Culturally and Linguistically Diverse Learners and STEAM
Teachers and Researchers Working in Partnership to Build a Better Tomorrow
Multilingual students, multidialectal students, and students learning English as an additional language constitute a substantial and growing demographic in the United States. But these groups of students tend to receive unequal access to and inadequate instruction in Science, Technology, Engineering, Arts, and Mathematics (STEAM), with their cultural and linguistic assets going largely unacknowledged and underutilized. The need for more information about quality STEAM education for culturally and linguistically diverse students is pressing. This book seeks to address this need, with chapters from asset-oriented researchers and practitioners whose work offers promising teaching and learning approaches in the STEAM subjects in K-16 education settings. Authors share innovative ways in which classroom teachers integrate disciplinary reading, writing, discussion, and language development with content knowledge development in STEAM subjects. Also shared are approaches for integrating indigenous epistemologies, culturally sustaining pedagogy, and students’ linguistic resources and life experiences into classroom teaching.
The value of quality STEAM education for all students is an equity issue, a civics issue, and an economic issue. Our technologically-driven, scientifically-oriented, innovative society should be led by diverse people with diverse ways of approaching and being in the world. This book aims to make quality STEAM education a reality for all students, taking into account the many perspectives, bodies of knowledge, and skills they bring from a range of cultural and linguistic backgrounds, with the ultimate goal of strengthening the fields that will drive our society towards the future. There are three primary audiences for this book: teachers (both in-service and pre-service teachers), teacher educators (both pre-service preparation and professional learning); and applied researchers. Whatever their current or evolving role, readers are encouraged to use this book and the inquiry questions provided at the end of each chapter as a launching point for their own important work in achieving equity in STEAM education.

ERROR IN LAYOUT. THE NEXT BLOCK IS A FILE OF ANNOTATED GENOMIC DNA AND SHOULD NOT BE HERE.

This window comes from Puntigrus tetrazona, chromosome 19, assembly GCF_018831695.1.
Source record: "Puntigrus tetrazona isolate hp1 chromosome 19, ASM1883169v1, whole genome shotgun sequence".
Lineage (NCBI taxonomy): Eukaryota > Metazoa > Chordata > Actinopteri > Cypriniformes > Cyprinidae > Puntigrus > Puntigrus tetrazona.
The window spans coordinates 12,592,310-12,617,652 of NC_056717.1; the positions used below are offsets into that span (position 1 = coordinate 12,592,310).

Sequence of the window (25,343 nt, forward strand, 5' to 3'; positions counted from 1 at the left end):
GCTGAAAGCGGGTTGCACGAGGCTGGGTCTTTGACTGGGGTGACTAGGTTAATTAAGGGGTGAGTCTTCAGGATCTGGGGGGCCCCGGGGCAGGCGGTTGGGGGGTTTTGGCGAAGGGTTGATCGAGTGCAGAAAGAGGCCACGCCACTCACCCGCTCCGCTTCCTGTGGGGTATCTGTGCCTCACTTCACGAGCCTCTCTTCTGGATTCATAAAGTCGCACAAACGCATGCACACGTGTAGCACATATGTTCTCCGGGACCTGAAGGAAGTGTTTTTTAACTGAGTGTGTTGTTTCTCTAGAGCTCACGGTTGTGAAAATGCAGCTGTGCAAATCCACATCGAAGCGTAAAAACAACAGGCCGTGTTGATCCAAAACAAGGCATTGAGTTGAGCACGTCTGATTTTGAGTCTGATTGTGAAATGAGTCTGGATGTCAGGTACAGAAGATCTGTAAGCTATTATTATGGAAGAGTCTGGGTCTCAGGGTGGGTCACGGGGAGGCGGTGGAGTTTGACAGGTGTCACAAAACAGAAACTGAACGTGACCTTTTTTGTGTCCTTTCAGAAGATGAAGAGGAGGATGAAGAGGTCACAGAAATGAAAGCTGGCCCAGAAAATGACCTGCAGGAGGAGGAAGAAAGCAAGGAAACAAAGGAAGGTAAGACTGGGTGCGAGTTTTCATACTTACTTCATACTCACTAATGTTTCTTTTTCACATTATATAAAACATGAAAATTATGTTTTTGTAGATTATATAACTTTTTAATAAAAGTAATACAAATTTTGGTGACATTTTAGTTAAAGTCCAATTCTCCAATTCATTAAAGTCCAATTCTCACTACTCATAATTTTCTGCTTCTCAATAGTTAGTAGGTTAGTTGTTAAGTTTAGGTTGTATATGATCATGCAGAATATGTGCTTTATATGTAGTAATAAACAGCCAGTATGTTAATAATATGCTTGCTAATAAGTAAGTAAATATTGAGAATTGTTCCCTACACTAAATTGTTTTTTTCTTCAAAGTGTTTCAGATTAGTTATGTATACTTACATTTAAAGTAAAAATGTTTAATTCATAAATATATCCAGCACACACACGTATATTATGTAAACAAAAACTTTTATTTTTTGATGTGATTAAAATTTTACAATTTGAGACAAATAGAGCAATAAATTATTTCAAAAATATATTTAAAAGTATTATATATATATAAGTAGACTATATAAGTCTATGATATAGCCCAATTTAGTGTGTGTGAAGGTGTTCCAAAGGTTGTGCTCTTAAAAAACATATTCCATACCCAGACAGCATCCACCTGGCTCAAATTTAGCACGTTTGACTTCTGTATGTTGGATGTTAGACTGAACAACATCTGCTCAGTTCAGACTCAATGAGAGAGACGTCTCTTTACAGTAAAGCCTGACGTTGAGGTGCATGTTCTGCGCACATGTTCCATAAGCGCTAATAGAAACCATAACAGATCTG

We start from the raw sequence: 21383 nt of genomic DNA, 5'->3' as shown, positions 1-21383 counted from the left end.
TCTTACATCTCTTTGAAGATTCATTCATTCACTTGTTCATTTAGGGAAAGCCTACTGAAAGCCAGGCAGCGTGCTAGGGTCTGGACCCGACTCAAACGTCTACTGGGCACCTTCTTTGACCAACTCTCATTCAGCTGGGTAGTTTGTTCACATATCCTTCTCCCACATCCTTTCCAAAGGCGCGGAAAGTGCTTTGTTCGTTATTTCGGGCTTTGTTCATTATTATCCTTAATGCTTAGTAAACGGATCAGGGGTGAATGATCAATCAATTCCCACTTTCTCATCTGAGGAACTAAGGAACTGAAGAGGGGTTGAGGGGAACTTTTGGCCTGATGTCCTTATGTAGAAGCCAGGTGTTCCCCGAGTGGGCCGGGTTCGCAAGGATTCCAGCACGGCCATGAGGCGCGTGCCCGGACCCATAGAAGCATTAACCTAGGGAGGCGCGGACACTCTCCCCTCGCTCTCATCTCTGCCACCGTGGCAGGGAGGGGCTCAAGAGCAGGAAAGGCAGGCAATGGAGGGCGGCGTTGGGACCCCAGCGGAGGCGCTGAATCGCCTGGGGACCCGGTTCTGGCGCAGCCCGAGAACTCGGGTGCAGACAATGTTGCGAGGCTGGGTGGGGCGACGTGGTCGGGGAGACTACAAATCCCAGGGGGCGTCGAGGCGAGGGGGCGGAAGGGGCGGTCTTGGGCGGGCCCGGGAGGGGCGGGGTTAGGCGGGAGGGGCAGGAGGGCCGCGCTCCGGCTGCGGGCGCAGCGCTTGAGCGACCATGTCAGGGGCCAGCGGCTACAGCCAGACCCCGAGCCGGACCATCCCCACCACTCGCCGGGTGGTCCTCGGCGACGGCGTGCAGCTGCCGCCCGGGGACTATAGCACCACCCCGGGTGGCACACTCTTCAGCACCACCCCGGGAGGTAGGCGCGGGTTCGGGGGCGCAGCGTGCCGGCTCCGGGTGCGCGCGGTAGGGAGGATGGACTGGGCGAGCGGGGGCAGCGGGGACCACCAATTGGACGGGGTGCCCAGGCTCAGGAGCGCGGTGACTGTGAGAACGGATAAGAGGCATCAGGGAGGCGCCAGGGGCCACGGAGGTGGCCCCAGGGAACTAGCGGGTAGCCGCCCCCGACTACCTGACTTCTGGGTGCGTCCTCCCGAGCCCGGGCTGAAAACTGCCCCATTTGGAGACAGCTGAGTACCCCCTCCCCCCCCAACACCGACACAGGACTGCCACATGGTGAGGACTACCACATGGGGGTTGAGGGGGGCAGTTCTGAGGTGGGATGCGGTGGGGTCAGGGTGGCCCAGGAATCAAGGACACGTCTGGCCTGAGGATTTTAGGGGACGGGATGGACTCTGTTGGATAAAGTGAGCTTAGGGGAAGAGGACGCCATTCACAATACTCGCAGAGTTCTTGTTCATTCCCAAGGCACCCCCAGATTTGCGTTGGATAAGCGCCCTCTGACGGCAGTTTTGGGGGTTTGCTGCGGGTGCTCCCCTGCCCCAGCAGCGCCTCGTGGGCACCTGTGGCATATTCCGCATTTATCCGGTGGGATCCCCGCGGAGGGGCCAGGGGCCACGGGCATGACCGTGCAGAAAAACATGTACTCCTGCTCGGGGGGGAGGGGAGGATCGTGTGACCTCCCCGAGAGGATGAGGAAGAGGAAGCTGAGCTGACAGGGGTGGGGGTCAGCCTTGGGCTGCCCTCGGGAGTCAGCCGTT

Preface: An Invitation. PART I: SCIENCE FOR DIVERSE LEARNERS. SUPERMOON! Literacy Infused STEAM, Kevin M. Carr and Lena Baucum. Fostering English Learners’ Academic Language in a Science-Themed Summer School Program, Lauren Artzi, Diane August, and Jennifer Letcher Gray. Concept-Based Teaching in Dual Language Science Classrooms: Using Oral Language Routines to Develop Scientific Descriptions and Arguments, Zenaida Aguirre-Muñoz and Maria O. Gregory. Supporting Linguistically Diverse Students in Scientific Argumentation Across Writing and Speaking, María González-Howard and Katherine L. McNeill. Using Functional Grammar to Talk and Write About Science, Mary Schleppegrell, Jason Moore, Catherine O’Hallaron, and Annemarie Palincsar. Scaffolding Young Children’s Science Writing, Pamela Spycher, Danielle Garegnani, and Thea Fabian. Supporting 3rd–8th Grade English Learners With Science Informational Texts Through Summer School Teacher Professional Learning, Karin Linn-Nieves. Balancing Cultural and Science Identity Frameworks for American Indian/Alaska Native High School Students: A Summer Research Journey, Carolee Dodge Francis, Noehealani Bareng-Antolin, and Kira Tran. Welcoming African Immigrant Students Into U.S. K–12 STEAM Classrooms Through Culturally Relevant Teaching, Sherilynn Nidever-Jordan and Michael Takafor Ndemanu. Making Everyday Phenomena Phenomenal: Next Generation Science Standards-Aligned Instructional Materials Using Local Phenomena With Diverse Student Groups, Okhee Lee, Marcelle Goggins, Alison Haas, Rita Januszyk, Lorena Llosa, and Scott Grapin. PART II: TECHNOLOGY, ENGINEERING, ARTS, AND MATHEMATICS FOR DIVERSE LEARNERS. Improving Students’ Mathematics Dispositions and Participation Through Caring Mathematics Instruction, Nancy Tseng. Engaging New Americans in STEAM: Project-Based Learning Using Genre-Based Pedagogy, James Nagle and Will Andrews. Full STEAM Ahead! Secondary Teachers’ Artful Support of ELs Through Science Photography, Alandeom W. Oliveira and Luciana C. de Oliveira. Facilitating Diverse Students’ Discourse During Mathematics Discussions: What Do Teacher Questions Have to Do With It? Mary A. Avalos and Loren Jones Contents. Integrating Coding and Composition: Linking English Language Arts, Computer Programming, and Mathematics to Develop English Learners’ Strengths Across the Content Areas, Suzie Dollesin, Harry Cheng, and Porfirio Loeza. Exploring Scaffolds and Feedback for Improving Communication in a Water Resources Engineering Laboratory Course, Cristina Poindexter and Barbara J. Merino. Theory and Evidence Linking Multilingualism and Mathematics Skills, Rachel Garrett and Erin F. Haynes. Appendix: Developing Successful Projects Within a Research–Practice Partnership by Using Stakeholder Advisory Groups, Julie Kochanek and Carrie Scholz. About the Editors. About the Contributors.
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